United Launch Alliance announces leadership change
BY STEPHEN CLARK
Posted: August 12, 2014
United Launch Alliance has named a new president and chief executive to replace Michael Gass, who led the Atlas and Delta rocket company since its inception in 2006.
Gass is retiring at the end of the year, according to ULA.
The change in leadership comes as the company faces competitive pressures from SpaceX, which is pushing to win a share of lucrative U.S. military satellite launch contracts now going exclusively to ULA.
"I have been honored to serve as the chief executive officer of United Launch Alliance since its formation nearly eight years ago," Gass said in a prepared statement. "With my intent to retire in the near term and the changing industry landscape over the next several years, the board of directors and I have agreed that the immediate appointment of my successor to begin the leadership transition is in the best interest of the company."
Bruno and Gass will "work collaboratively to ensure a smooth leadership transition and continued commitment to mission success," the ULA statement said.
ULA builds and operates the Atlas 5, Delta 4 and Delta 2 rockets used to launch communications, navigation, surveillance and scientific research satellites for the U.S. government. Based in Centennial, Colo., ULA's primary customers are the Pentagon, the National Reconnaissance Office and NASA.
Bruno was previously president of strategic and missile defense systems at Lockheed Martin. In his 30-year career at Lockheed Martin, Bruno managed the Trident submarine-based nuclear missile and the Terminal High Altitude Area Defense Missile programs and served in engineering positions involving design and analysis for control systems of rockets and hypersonic reentry vehicles.
"I have known my successor, Tory Bruno, for many years," Gass said. "He has demonstrated an impressive leadership track record and has the skills to lead ULA into the future. I will support Tory over the next several months to ensure a smooth transition."
Gass led Atlas rocket programs at Lockheed Martin before taking the helm at ULA in 2006. He also held management positions at General Dynamics' Space Systems division earlier in his career, where he contributed to the creation of the Atlas-Centaur commercial business plan.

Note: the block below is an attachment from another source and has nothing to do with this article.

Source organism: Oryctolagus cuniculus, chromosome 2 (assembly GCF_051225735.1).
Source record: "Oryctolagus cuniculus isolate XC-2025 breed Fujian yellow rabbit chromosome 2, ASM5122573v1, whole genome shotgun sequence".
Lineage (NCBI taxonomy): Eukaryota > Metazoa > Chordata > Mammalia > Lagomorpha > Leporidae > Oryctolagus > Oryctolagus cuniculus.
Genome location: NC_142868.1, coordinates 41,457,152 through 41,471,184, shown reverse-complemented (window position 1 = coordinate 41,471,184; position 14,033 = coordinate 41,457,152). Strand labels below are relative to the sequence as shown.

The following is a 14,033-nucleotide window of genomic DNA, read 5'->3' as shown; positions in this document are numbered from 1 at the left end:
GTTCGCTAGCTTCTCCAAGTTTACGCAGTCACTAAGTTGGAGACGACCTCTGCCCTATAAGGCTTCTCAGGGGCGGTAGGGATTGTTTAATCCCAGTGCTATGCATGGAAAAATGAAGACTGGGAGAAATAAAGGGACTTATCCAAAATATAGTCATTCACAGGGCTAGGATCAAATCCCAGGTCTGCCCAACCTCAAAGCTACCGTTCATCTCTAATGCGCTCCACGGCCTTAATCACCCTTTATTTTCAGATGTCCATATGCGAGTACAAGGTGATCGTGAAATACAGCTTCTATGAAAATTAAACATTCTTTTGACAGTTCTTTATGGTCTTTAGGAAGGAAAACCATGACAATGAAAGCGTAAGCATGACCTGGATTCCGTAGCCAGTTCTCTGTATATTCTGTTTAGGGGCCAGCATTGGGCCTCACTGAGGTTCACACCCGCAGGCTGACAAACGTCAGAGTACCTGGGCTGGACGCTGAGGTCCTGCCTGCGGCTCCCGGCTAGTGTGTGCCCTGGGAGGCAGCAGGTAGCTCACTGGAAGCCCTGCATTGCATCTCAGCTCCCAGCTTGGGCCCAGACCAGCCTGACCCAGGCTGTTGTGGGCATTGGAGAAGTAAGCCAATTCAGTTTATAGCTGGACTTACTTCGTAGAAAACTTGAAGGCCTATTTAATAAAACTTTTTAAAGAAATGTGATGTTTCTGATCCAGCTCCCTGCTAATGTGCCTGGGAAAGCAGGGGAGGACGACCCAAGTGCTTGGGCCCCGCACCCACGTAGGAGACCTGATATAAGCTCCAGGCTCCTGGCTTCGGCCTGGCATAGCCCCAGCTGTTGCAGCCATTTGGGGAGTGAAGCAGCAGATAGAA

Before the departure of Gass, ULA ratcheted up lobbying and criticism of SpaceX in the wake of its lawsuit against the U.S. Air Force calling for a federal judge to overturn an $11 billion contract signed last year with ULA for 28 satellite launches. SpaceX says it can do the job for less money.
The launches are part of the Air Force's Evolved Expendable Launch Vehicle, or EELV, program.
"The whole tenor of the campaign is to make perfectly clear there's a lot at stake when it comes to successful space launches," Gass told reporters in June. "Literally, lives are at stake."
ULA and the Air Force counter that SpaceX was not eligible to bid on the launch contract under existing rocket procurement rules.
"We also want to make it clear there's a big distinction between a company that has over a hundred years of experience and heritage and successfully delivering satellites to orbit versus a company that is not yet even certified to conduct one EELV-class mission," Gass said.
The Air Force has accepted data from SpaceX on three successful flights of the company's Falcon 9 v1.1 rocket, a key milestone as military officials try to certify the Falcon launcher to lift U.S. national security payloads into orbit.
SpaceX's Falcon 9 rocket program must still pass technical reviews, audits and independent verification and validation of the launch vehicle, ground systems, and manufacturing processes before the system will be considered for launching U.S. national security payloads, according to a statement released July 15 by the Air Force.
Officials hope to finish the certification process by the end of the year.
Russia's annexation of Crimea also spawned worries that Russia would stop exporting RD-180 engines for ULA's Atlas 5 rocket. Russian deputy prime minister Dmitry Rogozin in May threatened to cut off the supply of rocket engines for U.S. military launches, but ULA says engine shipments have been accelerated.
The next set of RD-180 engines is due to arrive at ULA's rocket factory in Alabama on Aug. 20, according to Jessica Rye, a company spokesperson.
ULA said in June it had awarded study contracts to multiple U.S. companies working on an American engine that could eventually replace the RD-180.
"Mike's track record speaks for itself: 86 successful launches in a row, including many of our nation's most complex and critical space missions," said Rick Ambrose, executive vice president of Lockheed Martin Space Systems and a ULA board member, in ULA's statement. "Tory is an ideal leader to take the reins at ULA. He'll bring the same unwavering commitment to mission success that has been ULA's hallmark, and will apply his proven track record of driving customer focus, innovation and affordability to shape ULA's future."
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